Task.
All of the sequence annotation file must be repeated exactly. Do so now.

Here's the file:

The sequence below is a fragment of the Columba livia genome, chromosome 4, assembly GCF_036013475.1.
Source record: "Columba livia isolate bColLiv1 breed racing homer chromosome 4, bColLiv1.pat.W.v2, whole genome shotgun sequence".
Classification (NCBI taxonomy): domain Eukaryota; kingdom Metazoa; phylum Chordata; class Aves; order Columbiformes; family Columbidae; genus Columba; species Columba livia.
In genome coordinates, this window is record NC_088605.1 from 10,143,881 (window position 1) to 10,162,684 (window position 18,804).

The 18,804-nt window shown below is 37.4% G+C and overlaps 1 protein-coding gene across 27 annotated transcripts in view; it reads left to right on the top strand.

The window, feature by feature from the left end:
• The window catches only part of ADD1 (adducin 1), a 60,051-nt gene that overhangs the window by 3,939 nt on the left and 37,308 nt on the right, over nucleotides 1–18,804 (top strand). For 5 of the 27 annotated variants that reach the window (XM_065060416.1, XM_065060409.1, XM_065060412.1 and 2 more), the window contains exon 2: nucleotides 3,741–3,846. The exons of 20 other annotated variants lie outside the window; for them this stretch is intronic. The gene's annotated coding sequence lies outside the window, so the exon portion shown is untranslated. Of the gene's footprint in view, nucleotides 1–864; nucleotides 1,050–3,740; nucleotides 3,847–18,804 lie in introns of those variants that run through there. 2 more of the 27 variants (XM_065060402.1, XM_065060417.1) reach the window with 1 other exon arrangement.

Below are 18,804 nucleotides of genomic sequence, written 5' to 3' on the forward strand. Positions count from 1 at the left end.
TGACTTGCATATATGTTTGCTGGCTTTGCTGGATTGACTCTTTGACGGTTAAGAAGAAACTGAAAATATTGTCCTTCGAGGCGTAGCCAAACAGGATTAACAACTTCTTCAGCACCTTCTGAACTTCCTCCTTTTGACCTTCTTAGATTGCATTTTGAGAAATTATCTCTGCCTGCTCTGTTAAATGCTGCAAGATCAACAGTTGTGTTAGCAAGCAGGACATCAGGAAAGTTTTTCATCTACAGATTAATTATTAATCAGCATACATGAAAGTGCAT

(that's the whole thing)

The sequence below is a fragment of the Columba livia genome, chromosome 4, assembly GCF_036013475.1.
Source record: "Columba livia isolate bColLiv1 breed racing homer chromosome 4, bColLiv1.pat.W.v2, whole genome shotgun sequence".
Classification (NCBI taxonomy): domain Eukaryota; kingdom Metazoa; phylum Chordata; class Aves; order Columbiformes; family Columbidae; genus Columba; species Columba livia.
In genome coordinates, this window is record NC_088605.1 from 10,143,881 (window position 1) to 10,162,684 (window position 18,804).

The 18,804-nt window shown below is 37.4% G+C and overlaps 1 protein-coding gene across 27 annotated transcripts in view; it reads left to right on the top strand.

The window, feature by feature from the left end:
• The window catches only part of ADD1 (adducin 1), a 60,051-nt gene that overhangs the window by 3,939 nt on the left and 37,308 nt on the right, over nucleotides 1–18,804 (top strand). For 5 of the 27 annotated variants that reach the window (XM_065060416.1, XM_065060409.1, XM_065060412.1 and 2 more), the window contains exon 2: nucleotides 3,741–3,846. The exons of 20 other annotated variants lie outside the window; for them this stretch is intronic. The gene's annotated coding sequence lies outside the window, so the exon portion shown is untranslated. Of the gene's footprint in view, nucleotides 1–864; nucleotides 1,050–3,740; nucleotides 3,847–18,804 lie in introns of those variants that run through there. 2 more of the 27 variants (XM_065060402.1, XM_065060417.1) reach the window with 1 other exon arrangement.

Below are 18,804 nucleotides of genomic sequence, written 5' to 3' on the forward strand. Positions count from 1 at the left end.
TGACTTGCATATATGTTTGCTGGCTTTGCTGGATTGACTCTTTGACGGTTAAGAAGAAACTGAAAATATTGTCCTTCGAGGCGTAGCCAAACAGGATTAACAACTTCTTCAGCACCTTCTGAACTTCCTCCTTTTGACCTTCTTAGATTGCATTTTGAGAAATTATCTCTGCCTGCTCTGTTAAATGCTGCAAGATCAACAGTTGTGTTAGCAAGCAGGACATCAGGAAAGTTTTTCATCTACAGATTAATTATTAATCAGCATACATGAAAGTGCAT